(by Diwaskar Chettri & Nikhil Pahwa)
The Internet Corporation for Assigned Names and Numbers (ICANN) is expected to approve this week international domain names – or addresses- that can be written in non-Latin script. The proposed IDN ccTLD Fast Track Process (pdf) enable the introduction of a limited number of internationalized country-code top level domain names (IDN ccTLDs). Once implemented, this will be the first time that users can obtain a domain name with the entire string in characters based on their native language. The process will be available to all countries and territories where the official language is based on scripts other than the Latin (extended) script.
Language and Script Criteria
Languages and scripts can be used for the requested TLD string if the language is an official language in the corresponding country or territory, and have legal status in the country or territory, or serve as a language of administration. The language requirement is considered verified if:
–If the language is listed for the relevant country or territory as an ISO 639 language in Part Three of the Technical Reference Manual for the standardization of Geographical Names, United Nations Group of Experts on Geographical Names (“UNGEGN Manual“); or
–If the language is listed as an administrative language for the relevant country or territory in the ISO 3166-1 standard under column 9 or 10; or
–If the relevant public authority in the country or territory confirms that the language is used or served as follows, (either by letter or link to the relevant government constitution or other online documentation from an official government website): used in official communications of the relevant public authority; and serves as a language of administration.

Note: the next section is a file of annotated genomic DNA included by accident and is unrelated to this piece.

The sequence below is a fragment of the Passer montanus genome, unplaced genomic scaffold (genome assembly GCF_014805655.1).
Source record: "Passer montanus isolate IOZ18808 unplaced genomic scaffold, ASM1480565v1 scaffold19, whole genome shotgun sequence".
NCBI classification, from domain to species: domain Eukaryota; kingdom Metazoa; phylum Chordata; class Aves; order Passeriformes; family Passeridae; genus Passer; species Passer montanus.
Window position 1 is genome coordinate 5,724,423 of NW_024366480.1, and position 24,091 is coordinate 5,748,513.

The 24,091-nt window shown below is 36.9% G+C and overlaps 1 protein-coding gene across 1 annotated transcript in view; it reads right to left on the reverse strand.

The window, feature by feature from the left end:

Languages based on the Latin script are not eligible for the Fast Track Process. That is, the requested string must not contain the characters (a to z), either in their basic forms or with diacritics.
The first thing you’re likely to see, is something of a bonanza for domain registrars as companies rush to register domains related to their trademarks, and prevent domain squatting: not just in English, but in 22 Indian languages as well. The other great opportunity is a gold-rush for registering generic domains that cannot be trademarked, but given the nature of the names, have significant potential for business value in the future.
We’re not really enthused by the availability of domains in non-latin languages: there are far too many barriers to entry in India from an Indic language perspective, and this is just a very small step (albeit an important one) in helping increase Internet adoption in India among those not conversant with English. There’s other work to be done, like popularizing Indic language keyboards, operating systems, word processing software, among others. Transliteration tools from Quillpad and Google help, but we really don’t foresee transliteration as a final solution, though it is an important component. Perhaps multilingual operating systems, keyboards and word processing software are a solution, which allow consumers to switch between English and a particular Indic language.